This is this original iteration of the LAMPOON technique (16,17). The procedure steps are illustrated and described in Figures 1,2. The LAMPOON IDE study demonstrated that the LAMPOON procedure was feasible in 100% of subjects (n=30) across a variety of native and annuloplasty risk anatomies and calcium patterns (13). The in-hospital survival rate was 93% and thirty-day survival rate was 100% valve-in-ring and 87% valve-in-MAC.

There were no strokes in the study. The trial confirmed that LAMPOON is feasible in native and annuloplasty ring anatomies in patients who were otherwise ineligible for treatment, and with acceptable safety (13). The advantage of retrograde LAMPOON is that the vector of laceration aligns along the LVOT. The main disadvantage is the difficulty in positioning the traversal guide underneath the A2-scallop of the anterior mitral valve leaflet. Retrograde LAMPOON is not suitable in patients with mechanical aortic valve bioprostheses, due to the likely hemodynamic instability caused by two guiding catheters across the mechanical aortic valve.

Antegrade LAMPOON (Figure 3)

Figure 3 Antegrade LAMPOON. (A) Access is via a 24Fr DrySeal Flex sheath in the right femoral vein to allow two deflectable sheath through one access site, and subsequently for valve delivery. A 7F sheath is placed in a femoral artery for rail guidewire snaring, hemodynamic monitoring, and subsequently for intra-aortic balloon pump positioning (optional). After transseptal puncture, two guidewires are positioned in the left atrium and two deflectable sheaths are placed through the single transseptal puncture. A balloon wedge end-hole catheter is advanced through the major mitral orifice, avoiding chordae, and guided out of the aortic valve. Through this, a rail guidewire (300 cm 0.014” Runthrough guidewire) is delivered and snare-externalized out of the femoral artery (not depicted). The balloon catheter is removed and a JL or EBU guiding catheter is advanced over the rail into the LVOT. (B) A snare (typically 18/30 EnSare or Atrieve) is positioned in the LVOT. A JR4 guiding catheter is advanced through the second steerable sheath to the atrial surface of the base of A2 under TEE guidance. The insulated Astato guidewire is introduced and energized with 50 W pure cut power and advanced through the anterior mitral leaflet from atrium into LVOT. (C) The Astato guidewire is snared in the LVOT. The “Flying V” is created at the mid-shaft of the guidewire. The “Flying V” is positioned at the anterior mitral leaflet and the two steerable sheaths are aligned with A2 to provide a pivot for centerline laceration. Tension is applied to the LAMPOON guidewire and catheter system to lacerate the anterior mitral leaflet down the centerline with simultaneous 5% dextrose infusion. (D) TMVR is then performed in the standard fashion, with the leaflet halves splaying away from the LVOT. TEE, transoesophageal echocardiogram; LVOT, left ventricular outflow tract.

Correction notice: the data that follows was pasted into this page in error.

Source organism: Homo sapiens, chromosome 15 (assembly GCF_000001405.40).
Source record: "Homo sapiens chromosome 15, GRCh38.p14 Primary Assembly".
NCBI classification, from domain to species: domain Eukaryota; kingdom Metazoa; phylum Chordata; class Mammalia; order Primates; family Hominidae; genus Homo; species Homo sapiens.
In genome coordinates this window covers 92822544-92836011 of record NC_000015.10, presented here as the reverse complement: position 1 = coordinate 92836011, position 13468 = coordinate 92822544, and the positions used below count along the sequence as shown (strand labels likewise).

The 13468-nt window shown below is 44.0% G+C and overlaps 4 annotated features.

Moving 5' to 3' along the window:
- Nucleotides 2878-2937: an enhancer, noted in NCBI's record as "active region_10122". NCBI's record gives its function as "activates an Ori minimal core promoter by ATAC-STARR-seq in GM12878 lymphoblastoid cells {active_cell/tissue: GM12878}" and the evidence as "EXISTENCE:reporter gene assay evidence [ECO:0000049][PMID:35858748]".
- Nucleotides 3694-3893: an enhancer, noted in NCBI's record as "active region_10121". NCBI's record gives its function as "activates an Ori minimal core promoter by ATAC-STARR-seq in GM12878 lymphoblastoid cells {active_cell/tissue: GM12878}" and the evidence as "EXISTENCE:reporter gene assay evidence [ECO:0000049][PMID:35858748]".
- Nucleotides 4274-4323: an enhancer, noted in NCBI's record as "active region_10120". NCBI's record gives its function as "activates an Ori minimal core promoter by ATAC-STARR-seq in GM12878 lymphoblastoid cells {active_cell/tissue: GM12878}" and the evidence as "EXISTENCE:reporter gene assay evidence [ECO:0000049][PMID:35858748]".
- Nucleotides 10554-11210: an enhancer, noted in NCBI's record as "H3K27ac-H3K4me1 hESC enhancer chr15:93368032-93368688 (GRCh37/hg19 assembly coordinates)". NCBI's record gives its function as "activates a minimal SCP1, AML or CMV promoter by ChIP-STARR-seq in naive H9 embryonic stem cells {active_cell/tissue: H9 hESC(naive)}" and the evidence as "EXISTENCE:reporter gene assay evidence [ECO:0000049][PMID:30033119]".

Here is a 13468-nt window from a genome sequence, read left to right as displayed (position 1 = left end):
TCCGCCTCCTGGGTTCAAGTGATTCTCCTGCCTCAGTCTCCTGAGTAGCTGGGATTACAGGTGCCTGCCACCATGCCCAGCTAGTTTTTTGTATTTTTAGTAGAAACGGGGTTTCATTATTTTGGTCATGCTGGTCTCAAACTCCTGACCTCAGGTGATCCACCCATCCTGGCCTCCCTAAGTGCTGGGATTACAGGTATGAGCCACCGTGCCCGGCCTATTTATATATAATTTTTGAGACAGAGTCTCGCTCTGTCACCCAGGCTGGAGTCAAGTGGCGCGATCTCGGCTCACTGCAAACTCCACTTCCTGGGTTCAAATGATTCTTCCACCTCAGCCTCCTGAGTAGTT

The most technically challenging step in retrograde LAMPOON is positioning the retrograde guide catheter at the base of A2. To simplify the procedure, an antegrade approach was developed. The antegrade approach also enables LAMPOON to work in the setting of a mechanical aortic valve. The procedure steps are described in Figure 3. The initial preliminary results (n=8) demonstrated that the technique was successful in 100% of patients with a minimal increase in LVOT gradient post-TMVR ≤10 mmHg. In addition, no patients experienced an insufficient laceration or significant hemodynamic compromise and all patients survived the procedure. The median wire traversal-to-leaflet laceration time was twenty-six minutes, median laceration-to-valve implantation time was eighteen minutes and median number of attempts at successful leaflet traversal was one minute. This case series suggests that antegrade LAMPOON is an effective, reproducible and simplified strategy to lacerate the anterior mitral leaflet (AML) prior to TMVR (17). Compared with retrograde LAMPOON, this approach offers greater guide catheter stability and more precise positioning over the target A2 scallop. The main disadvantage is the risk of eccentric mitral valve laceration from the center of A2 medially towards the interatrial septum. A stable pivot provided by the two steerable sheaths is essential to avoid eccentric laceration.

Tip-to-base LAMPOON (Figure 4)

Figure 4 Tip-to-base LAMPOON. Access is via the right femoral vein for steerable sheath and subsequently TMVR. 6F arterial access is obtained for snaring. In this modified technique, after transseptal puncture the mitral prosthesis is crossed using a balloon wedge end-hole catheter. An Astato guidewire is advanced through the balloon-wedge catheter and snared in the ascending aorta. The guiding catheter used for snaring is advanced across the aortic valve. The balloon catheter is withdrawn and a guide catheter advanced. The mid-shaft of the Astato guidewire is kinked and positioned at the tip of the anterior bioprosthetic mitral leaflet. The final step is the laceration where the 5% Dextrose is infused, the wire if electrified at 70 W pure cut, and slowly pulled back to facilitate laceration. The “Flying V” will reach a hard stop at the valve sewing ring. The LAMPOON system is disassembled, and the deflectable sheath in the left atrium is used to guide a stiff pre-shaped 0.035” guidewire into the left ventricle for valve-in-valve TMVR. TMVR, transcatheter mitral valve replacement.